The Next Web: Your angry tweets may require libel insurance

The Next Web: Your angry tweets may require libel insurance. “Courtney Love spent almost six years in litigation, accused of libeling her former attorney in a Twitter post that was visible for less than 10 minutes. She paid a reported $780,000 in settlements as a result of two other defamation suits, both stemming from Twitter missives Love wrote about designer Dawn Simorangkir. ‘Twitter should ban my mother,’ her daughter, Frances Bean Cobain, once said. Love, an actress, musician and the widow of late Nirvana frontman Kurt Cobain, inherited the band’s publishing rights. She can afford to take on defamation lawsuits. You probably can’t. Given how much of our lives is spent venting on social media, especially in the age of Trump, the more vociferous might want to consider libel insurance.”

ZDNet: Sonos says users must accept new privacy policy or devices may “cease to function”

ZDNet: Sonos says users must accept new privacy policy or devices may “cease to function”. “Sonos has confirmed that existing customers will not be given an option to opt out of its new privacy policy, leaving customers with sound systems that may eventually ‘cease to function’. It comes as the home sound system maker prepares to begin collecting audio settings, error data, and other account data before the launch of its smart speaker integration in the near future.”

Ars Technica: Supreme Court asked to nullify the Google trademark

Ars Technica: Supreme Court asked to nullify the Google trademark. “Is the term ‘google’ too generic and therefore unworthy of its trademark protection? That’s the question before the US Supreme Court…. What’s before the Supreme Court is a trademark lawsuit that Google already defeated in a lower court. The lawsuit claims that Google should no longer be trademarked because the word ‘google’ is synonymous to the public with the term ‘search the Internet.'”

The Register: Sorry, but those huge walls of terms and conditions you never read are legally binding

The Register: Sorry, but those huge walls of terms and conditions you never read are legally binding. “You may never read those lengthy terms and conditions attached to every digital download or app but, in America at least, they are legally binding. Sorry. That’s the conclusion of a panel of appeal judges earlier this week when shining beacon of corporate responsibility Uber insisted its users had agreed not to sue the company somewhere in its long list of lengthy legal locutions.”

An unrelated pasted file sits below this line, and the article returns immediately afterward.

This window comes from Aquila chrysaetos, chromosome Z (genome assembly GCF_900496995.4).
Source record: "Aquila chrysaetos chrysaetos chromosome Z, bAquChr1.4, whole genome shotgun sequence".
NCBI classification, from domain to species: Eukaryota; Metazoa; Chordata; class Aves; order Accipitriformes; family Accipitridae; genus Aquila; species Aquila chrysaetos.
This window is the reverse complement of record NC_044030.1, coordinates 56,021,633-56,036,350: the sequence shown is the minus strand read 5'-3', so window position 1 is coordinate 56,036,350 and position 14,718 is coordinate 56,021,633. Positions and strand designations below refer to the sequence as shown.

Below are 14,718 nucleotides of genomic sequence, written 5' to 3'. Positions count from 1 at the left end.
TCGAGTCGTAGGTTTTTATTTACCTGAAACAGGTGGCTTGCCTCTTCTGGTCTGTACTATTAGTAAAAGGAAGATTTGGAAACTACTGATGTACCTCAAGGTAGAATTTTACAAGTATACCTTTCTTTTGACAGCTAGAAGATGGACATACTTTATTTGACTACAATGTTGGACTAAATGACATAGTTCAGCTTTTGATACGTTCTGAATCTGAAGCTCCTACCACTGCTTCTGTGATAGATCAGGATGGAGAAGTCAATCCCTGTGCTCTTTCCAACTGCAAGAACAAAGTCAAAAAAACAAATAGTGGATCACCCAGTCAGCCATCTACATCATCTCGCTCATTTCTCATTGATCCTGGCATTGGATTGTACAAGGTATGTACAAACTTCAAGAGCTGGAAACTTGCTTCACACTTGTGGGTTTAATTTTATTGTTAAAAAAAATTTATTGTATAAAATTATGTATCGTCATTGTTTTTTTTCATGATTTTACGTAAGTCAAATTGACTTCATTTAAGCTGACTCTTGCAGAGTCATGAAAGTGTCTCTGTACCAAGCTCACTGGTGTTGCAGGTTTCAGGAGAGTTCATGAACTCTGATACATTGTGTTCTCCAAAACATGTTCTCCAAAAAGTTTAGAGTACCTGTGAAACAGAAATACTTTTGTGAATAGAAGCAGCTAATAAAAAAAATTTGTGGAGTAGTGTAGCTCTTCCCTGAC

ProPublica: Track News Stories About Hate With the Documenting Hate News Index

ProPublica: Track News Stories About Hate With the Documenting Hate News Index. “The Documenting Hate News Index is updated every day. You can use it to search and filter by keyword and date range to see what hate incidents have been reported in local and national news outlets. It’s by no means a complete accounting of all hate in America. It includes only incidents reported by a news outlet indexed by Google News. And in addition to cataloging violence, harassment and vandalism, the project includes stories about hate crimes legislation and programs designed to combat hate in local communities.”

BBC: Chinese ‘cyber-court’ launched for online cases

BBC: Chinese ‘cyber-court’ launched for online cases. “China has launched a digital “cyber-court” to help deal with a rise in the number of internet-related claims, according to state media. The Hangzhou Internet Court opened on Friday and heard its first case – a copyright infringement dispute between an online writer and a web company.”

American Library Association: Victory near in 20-year fight to provide public with CRS reports

American Library Association: Victory near in 20-year fight to provide public with CRS reports. “After nearly 20 years of advocacy by ALA, Congress has recently taken significant steps toward permanently assuring free public access to reports by the Congressional Research Service (CRS). Taxpayers fund these reports but generally have not been able to read them. “